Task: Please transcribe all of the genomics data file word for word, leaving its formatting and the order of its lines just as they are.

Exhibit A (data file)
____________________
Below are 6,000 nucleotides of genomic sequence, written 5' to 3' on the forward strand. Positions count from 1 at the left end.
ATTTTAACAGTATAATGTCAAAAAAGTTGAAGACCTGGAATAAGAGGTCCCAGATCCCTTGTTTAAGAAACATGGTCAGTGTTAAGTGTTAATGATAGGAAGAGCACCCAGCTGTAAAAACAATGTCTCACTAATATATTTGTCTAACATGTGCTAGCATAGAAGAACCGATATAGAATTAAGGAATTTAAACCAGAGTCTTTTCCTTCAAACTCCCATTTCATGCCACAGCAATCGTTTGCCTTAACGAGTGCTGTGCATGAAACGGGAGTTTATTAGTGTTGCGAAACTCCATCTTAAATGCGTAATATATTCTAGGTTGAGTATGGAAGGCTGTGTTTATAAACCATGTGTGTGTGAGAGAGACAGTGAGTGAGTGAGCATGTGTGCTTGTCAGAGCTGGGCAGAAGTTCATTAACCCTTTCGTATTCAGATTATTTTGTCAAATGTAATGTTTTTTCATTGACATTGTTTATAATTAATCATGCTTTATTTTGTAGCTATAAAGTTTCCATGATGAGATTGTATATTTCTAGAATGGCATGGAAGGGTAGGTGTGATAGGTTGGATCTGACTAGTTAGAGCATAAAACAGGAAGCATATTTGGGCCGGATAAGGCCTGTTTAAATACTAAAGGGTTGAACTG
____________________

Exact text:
Below are 6,000 nucleotides of genomic sequence, written 5' to 3' on the forward strand. Positions count from 1 at the left end.
ATTTTAACAGTATAATGTCAAAAAAGTTGAAGACCTGGAATAAGAGGTCCCAGATCCCTTGTTTAAGAAACATGGTCAGTGTTAAGTGTTAATGATAGGAAGAGCACCCAGCTGTAAAAACAATGTCTCACTAATATATTTGTCTAACATGTGCTAGCATAGAAGAACCGATATAGAATTAAGGAATTTAAACCAGAGTCTTTTCCTTCAAACTCCCATTTCATGCCACAGCAATCGTTTGCCTTAACGAGTGCTGTGCATGAAACGGGAGTTTATTAGTGTTGCGAAACTCCATCTTAAATGCGTAATATATTCTAGGTTGAGTATGGAAGGCTGTGTTTATAAACCATGTGTGTGTGAGAGAGACAGTGAGTGAGTGAGCATGTGTGCTTGTCAGAGCTGGGCAGAAGTTCATTAACCCTTTCGTATTCAGATTATTTTGTCAAATGTAATGTTTTTTCATTGACATTGTTTATAATTAATCATGCTTTATTTTGTAGCTATAAAGTTTCCATGATGAGATTGTATATTTCTAGAATGGCATGGAAGGGTAGGTGTGATAGGTTGGATCTGACTAGTTAGAGCATAAAACAGGAAGCATATTTGGGCCGGATAAGGCCTGTTTAAATACTAAAGGGTTGAACTG